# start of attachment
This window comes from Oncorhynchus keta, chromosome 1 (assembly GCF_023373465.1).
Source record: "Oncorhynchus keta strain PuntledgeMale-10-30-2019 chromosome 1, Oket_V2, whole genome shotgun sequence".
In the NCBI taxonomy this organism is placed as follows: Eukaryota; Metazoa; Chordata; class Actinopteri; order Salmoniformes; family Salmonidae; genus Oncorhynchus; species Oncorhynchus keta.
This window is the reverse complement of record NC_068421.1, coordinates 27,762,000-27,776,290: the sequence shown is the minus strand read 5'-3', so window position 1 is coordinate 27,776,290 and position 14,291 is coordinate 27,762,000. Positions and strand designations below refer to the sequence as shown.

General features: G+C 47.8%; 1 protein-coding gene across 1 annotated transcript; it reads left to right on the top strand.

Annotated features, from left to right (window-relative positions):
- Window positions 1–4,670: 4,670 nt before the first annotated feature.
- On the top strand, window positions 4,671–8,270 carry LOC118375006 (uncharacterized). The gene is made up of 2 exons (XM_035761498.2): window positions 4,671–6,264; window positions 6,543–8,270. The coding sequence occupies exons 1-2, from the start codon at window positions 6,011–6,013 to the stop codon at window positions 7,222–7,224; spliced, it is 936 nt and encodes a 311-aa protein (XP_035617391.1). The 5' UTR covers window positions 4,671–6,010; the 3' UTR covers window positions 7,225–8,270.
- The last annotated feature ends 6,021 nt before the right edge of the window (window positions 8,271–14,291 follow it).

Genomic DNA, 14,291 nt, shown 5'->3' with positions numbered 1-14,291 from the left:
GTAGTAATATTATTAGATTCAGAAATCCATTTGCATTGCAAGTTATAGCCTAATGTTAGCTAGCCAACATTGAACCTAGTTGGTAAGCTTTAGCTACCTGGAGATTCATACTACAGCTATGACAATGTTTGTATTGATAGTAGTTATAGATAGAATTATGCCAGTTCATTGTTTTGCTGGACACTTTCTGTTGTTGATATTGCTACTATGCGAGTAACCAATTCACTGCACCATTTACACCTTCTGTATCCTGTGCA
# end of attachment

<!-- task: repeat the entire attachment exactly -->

This window comes from Oncorhynchus keta, chromosome 1 (assembly GCF_023373465.1).
Source record: "Oncorhynchus keta strain PuntledgeMale-10-30-2019 chromosome 1, Oket_V2, whole genome shotgun sequence".
In the NCBI taxonomy this organism is placed as follows: Eukaryota; Metazoa; Chordata; class Actinopteri; order Salmoniformes; family Salmonidae; genus Oncorhynchus; species Oncorhynchus keta.
This window is the reverse complement of record NC_068421.1, coordinates 27,762,000-27,776,290: the sequence shown is the minus strand read 5'-3', so window position 1 is coordinate 27,776,290 and position 14,291 is coordinate 27,762,000. Positions and strand designations below refer to the sequence as shown.

General features: G+C 47.8%; 1 protein-coding gene across 1 annotated transcript; it reads left to right on the top strand.

Annotated features, from left to right (window-relative positions):
- Window positions 1–4,670: 4,670 nt before the first annotated feature.
- On the top strand, window positions 4,671–8,270 carry LOC118375006 (uncharacterized). The gene is made up of 2 exons (XM_035761498.2): window positions 4,671–6,264; window positions 6,543–8,270. The coding sequence occupies exons 1-2, from the start codon at window positions 6,011–6,013 to the stop codon at window positions 7,222–7,224; spliced, it is 936 nt and encodes a 311-aa protein (XP_035617391.1). The 5' UTR covers window positions 4,671–6,010; the 3' UTR covers window positions 7,225–8,270.
- The last annotated feature ends 6,021 nt before the right edge of the window (window positions 8,271–14,291 follow it).

Genomic DNA, 14,291 nt, shown 5'->3' with positions numbered 1-14,291 from the left:
GTAGTAATATTATTAGATTCAGAAATCCATTTGCATTGCAAGTTATAGCCTAATGTTAGCTAGCCAACATTGAACCTAGTTGGTAAGCTTTAGCTACCTGGAGATTCATACTACAGCTATGACAATGTTTGTATTGATAGTAGTTATAGATAGAATTATGCCAGTTCATTGTTTTGCTGGACACTTTCTGTTGTTGATATTGCTACTATGCGAGTAACCAATTCACTGCACCATTTACACCTTCTGTATCCTGTGCA